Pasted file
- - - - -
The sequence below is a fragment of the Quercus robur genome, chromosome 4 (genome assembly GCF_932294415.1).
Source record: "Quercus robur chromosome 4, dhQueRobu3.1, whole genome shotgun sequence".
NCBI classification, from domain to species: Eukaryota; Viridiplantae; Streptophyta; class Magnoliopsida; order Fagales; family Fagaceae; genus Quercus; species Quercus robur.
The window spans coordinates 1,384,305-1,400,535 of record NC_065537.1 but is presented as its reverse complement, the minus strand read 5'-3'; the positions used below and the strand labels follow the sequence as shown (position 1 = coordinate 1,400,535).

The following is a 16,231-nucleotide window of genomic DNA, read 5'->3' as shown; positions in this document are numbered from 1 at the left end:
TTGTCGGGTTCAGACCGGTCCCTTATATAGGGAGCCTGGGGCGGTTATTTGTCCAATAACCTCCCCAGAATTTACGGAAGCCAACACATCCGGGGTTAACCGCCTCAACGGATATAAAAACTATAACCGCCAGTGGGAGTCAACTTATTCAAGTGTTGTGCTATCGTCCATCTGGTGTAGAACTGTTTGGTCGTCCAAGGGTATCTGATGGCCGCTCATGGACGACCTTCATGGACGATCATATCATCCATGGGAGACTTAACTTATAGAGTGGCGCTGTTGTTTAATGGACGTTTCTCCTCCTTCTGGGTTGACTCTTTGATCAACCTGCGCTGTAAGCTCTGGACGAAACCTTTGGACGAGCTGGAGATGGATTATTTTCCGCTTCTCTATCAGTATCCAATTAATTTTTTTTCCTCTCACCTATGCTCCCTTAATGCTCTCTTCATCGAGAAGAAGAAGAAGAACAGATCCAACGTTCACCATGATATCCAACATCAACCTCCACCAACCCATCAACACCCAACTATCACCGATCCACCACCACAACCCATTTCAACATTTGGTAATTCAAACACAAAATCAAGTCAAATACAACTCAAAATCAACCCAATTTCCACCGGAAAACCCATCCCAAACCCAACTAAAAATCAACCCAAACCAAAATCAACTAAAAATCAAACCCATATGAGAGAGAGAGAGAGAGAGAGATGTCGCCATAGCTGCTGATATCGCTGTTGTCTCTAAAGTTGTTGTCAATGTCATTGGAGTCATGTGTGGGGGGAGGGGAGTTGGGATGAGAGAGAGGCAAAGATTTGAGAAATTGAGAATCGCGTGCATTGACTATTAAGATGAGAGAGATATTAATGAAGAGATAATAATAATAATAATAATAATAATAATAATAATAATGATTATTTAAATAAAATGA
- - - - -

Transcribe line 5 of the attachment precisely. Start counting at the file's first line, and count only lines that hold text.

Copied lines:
The following is a 16,231-nucleotide window of genomic DNA, read 5'->3' as shown; positions in this document are numbered from 1 at the left end: